By Disha Shetty / NewsDeeply

Officials are increasingly looking to climate data to predict droughts, famines and heat waves and to help plan for – and prevent – the rising rates of moderate and severe malnutrition that have been shown to follow.

One-year-old Chaittali sits quietly next to her mother at a clinic in Mokhada, a rural village five hours from India’s financial capital, Mumbai. This is the second time in the past four months her mother has brought Chaittali to a nutritional rehabilitation center at the government-run hospital to be treated for severe malnutrition.

As in much of rural India, agriculture is the main revenue source for Mokhada. When rainfall is good, there is surplus food to eat and sell. In the years that rainfall is poor, agriculture suffers and so does the nutrition of those relying on the produce for livelihood. This leads to a surge in cases of children with moderate (MAM) and severe (SAM) acute malnutrition appearing at the clinic.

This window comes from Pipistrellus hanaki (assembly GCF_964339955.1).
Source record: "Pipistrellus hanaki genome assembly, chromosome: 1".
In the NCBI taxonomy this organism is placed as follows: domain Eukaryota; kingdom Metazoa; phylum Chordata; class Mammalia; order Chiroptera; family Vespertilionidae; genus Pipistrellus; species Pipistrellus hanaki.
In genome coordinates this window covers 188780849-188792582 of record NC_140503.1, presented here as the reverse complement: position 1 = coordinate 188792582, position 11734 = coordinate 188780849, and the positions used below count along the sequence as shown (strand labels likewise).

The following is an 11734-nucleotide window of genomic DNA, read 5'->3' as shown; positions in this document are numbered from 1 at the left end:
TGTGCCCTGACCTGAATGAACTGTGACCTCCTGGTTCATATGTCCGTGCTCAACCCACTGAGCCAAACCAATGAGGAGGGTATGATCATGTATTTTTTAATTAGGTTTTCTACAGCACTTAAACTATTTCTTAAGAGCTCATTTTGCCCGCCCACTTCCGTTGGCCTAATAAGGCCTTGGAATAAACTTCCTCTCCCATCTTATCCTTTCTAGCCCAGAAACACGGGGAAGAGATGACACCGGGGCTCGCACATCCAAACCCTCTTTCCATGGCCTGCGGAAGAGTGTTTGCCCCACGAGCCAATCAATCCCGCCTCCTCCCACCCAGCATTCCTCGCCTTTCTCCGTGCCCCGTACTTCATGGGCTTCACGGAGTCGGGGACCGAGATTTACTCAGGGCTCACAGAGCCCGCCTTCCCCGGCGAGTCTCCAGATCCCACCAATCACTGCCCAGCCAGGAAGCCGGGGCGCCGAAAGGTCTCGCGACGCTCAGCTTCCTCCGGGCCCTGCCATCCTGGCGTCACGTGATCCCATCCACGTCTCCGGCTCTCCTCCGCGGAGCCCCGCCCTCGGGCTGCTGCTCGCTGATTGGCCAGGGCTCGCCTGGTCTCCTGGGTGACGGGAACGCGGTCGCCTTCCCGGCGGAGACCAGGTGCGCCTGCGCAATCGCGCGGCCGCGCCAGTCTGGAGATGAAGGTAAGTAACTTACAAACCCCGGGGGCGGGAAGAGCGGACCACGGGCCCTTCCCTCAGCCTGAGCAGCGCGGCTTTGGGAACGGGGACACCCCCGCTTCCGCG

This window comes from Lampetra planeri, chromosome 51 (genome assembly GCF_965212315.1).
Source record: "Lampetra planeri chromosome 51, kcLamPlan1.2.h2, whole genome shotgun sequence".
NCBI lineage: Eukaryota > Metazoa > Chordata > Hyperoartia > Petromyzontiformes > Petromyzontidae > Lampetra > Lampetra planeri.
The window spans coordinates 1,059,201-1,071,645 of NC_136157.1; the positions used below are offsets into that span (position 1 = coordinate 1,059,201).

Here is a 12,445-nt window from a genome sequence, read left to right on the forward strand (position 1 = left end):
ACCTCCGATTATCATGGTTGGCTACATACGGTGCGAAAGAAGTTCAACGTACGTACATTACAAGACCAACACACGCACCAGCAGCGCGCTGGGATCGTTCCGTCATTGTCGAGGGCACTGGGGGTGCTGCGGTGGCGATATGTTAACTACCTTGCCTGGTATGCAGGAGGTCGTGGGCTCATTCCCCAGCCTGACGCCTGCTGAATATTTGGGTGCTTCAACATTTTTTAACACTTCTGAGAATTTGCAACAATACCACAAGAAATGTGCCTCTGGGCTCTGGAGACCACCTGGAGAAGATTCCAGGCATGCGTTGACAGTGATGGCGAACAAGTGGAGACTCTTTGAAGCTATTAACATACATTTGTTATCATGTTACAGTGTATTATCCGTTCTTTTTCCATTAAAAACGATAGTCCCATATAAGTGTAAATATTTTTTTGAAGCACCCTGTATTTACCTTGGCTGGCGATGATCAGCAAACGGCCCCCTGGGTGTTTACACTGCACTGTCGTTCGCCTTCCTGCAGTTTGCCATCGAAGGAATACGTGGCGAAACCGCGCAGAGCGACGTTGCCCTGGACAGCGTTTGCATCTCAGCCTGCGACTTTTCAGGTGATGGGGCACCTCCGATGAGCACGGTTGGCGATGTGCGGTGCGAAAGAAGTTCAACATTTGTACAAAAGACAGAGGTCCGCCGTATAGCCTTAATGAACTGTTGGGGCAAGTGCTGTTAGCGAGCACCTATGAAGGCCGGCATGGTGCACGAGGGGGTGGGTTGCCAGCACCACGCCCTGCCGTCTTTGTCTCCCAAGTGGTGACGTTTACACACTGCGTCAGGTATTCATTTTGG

But climate affects children like Chaittali in other ways, too. While her mother works in the fields, the toddler spends time sleeping or playing in the dirt in the open. Summer days are not easy for the young ones, often left to entertain themselves in sweltering heat. It was this exposure to the sun that led to the deterioration in Chaittali’s condition the second time.

Kristie Ebi, Professor of Global Health and Director of the UW Center for Health and the Global Environment is quoted in this story.


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